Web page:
Adding fuel to the fire: How Russia’s discriminatory laws are worsening the HIV epidemic

February 26, 2015

Despite widespread recognition that the so-called “war on drugs” has failed, we continue to read stories from around the world of the unjust criminalization, discrimination and the dehumanization of people who use drugs.

In Russia, bad laws that infringe the rights of people who use drugs are fueling the HIV epidemic. People who inject drugs are among the most vulnerable to new HIV infection. Without proper legal access to harm reduction services, such as needle and syringe programs (NSPs) and opioid substitution therapy (OST) with medications such as methadone, HIV infections will continue to rise. Although Russia has signed all core international human rights treaties and declarations, it remains – legally and politically – a country with minimal regard for the health and human rights of marginalized communities.

Russia is a focus country for the Canadian HIV/AIDS Legal Network, and our work in the region is led by Senior Policy Analyst Mikhail Golichenko. Alongside our Russian and regional partners (including the Andrey Rylkov Foundation), we have been advocating for Russia to reverse its ban on OST for some time. We’ve also been providing technical support to our partners in Russia by researching and advising on policies and laws that discriminate against and criminalize people who use drugs, while simultaneously fighting for their access to health care and resources. We are working directly with people who use drugs as part of an innovative “street lawyers” program that puts the power to defend human rights directly into the hands of those most affected. When our partners decided to develop a newspaper specifically for people in Russia who inject drugs, we provided assistance to the project so this community could be informed about their human rights.

In all this and more, we’re making important headway, as 2015 promises to be an exciting year.

Here’s just one example: Since 2010, together with Russian civil society organizations, we have been providing legal support to people who use drugs who have filed a trio of landmark applications against Russia at the European Court of Human Rights, challenging the country’s ban on methadone. In September, the Court accepted a stellar group of interveners, including the UN Special Rapporteur on Torture, UNAIDS, the United Nations Secretary-General’s Special Envoy for AIDS in Eastern Europe and Central Asia, the European Opiate Addiction Treatment  Association (EUROPAD), Human Rights Watch, International Doctors for Healthier Drug Policy, Harm Reduction International, the Eurasian Harm Reduction Network, and ourselves. Although a decision is still some time away, we have provided an extensive record of evidence and solid legal arguments for the Court will hold the Russian government accountable for its denial of essential medical services for people who use drugs. Additionally, we would like to thank both our partners in Russia and internationally. We would not be able to complete our work on these cases without you. It is important to highlight those people, including people who use drugs, who are putting their lives at stake when fighting for their health and human rights in hostile environments, such as in Russian-speaking countries.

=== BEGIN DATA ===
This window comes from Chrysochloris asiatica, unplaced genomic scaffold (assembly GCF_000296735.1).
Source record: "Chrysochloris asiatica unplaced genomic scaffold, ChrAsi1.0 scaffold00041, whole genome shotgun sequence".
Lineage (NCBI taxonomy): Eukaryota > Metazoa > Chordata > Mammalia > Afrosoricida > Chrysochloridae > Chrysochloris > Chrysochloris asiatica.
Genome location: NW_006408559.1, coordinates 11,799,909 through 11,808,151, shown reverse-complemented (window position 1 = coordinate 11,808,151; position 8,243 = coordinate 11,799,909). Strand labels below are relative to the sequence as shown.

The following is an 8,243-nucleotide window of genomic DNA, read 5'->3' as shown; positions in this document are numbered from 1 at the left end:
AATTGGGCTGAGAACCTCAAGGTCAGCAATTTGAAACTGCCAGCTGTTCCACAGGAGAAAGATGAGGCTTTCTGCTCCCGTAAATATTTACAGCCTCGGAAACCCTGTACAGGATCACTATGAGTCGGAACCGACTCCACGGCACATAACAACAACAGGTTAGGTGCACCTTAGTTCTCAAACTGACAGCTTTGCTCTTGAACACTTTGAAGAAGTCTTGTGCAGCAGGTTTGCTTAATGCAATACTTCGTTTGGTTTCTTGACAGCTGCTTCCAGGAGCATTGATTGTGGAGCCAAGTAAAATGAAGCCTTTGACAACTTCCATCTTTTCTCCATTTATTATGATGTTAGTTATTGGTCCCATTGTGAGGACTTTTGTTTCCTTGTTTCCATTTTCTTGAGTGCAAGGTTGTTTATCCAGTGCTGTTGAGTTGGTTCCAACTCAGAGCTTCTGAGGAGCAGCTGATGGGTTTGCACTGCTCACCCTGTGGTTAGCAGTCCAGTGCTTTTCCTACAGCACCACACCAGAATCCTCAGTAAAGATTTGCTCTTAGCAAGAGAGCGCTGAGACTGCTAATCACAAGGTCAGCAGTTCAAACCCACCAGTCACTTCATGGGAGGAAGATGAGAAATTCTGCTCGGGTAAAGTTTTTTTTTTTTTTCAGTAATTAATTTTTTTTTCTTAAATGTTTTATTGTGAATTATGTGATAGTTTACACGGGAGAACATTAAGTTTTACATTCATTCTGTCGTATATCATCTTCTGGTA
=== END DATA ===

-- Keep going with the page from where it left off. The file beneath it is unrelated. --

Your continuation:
We are also committed to protecting the brave applicants who brought these OST cases to court, such as Ivan Anoshkin. When the Russian Prosecutor’s Service learned about his application, they started persecuting Project April, the only NGO providing Ivan with social support in his city. This sort of bureaucratic harassment is not unusual behaviour for Russian authorities when targeting NGOs. But in the spring of 2014, we successfully helped to defend Project April in court.

You can read more about all our cases in Russia here, and we’ll continue to update you on how the OST cases, among others, progress. With new HIV infections in Russia on the rise, we will continue to work with our partners to advance human rights, dignity and access to life-saving health services for people who use drugs in Russia and the surrounding region. Lives depend on our success.

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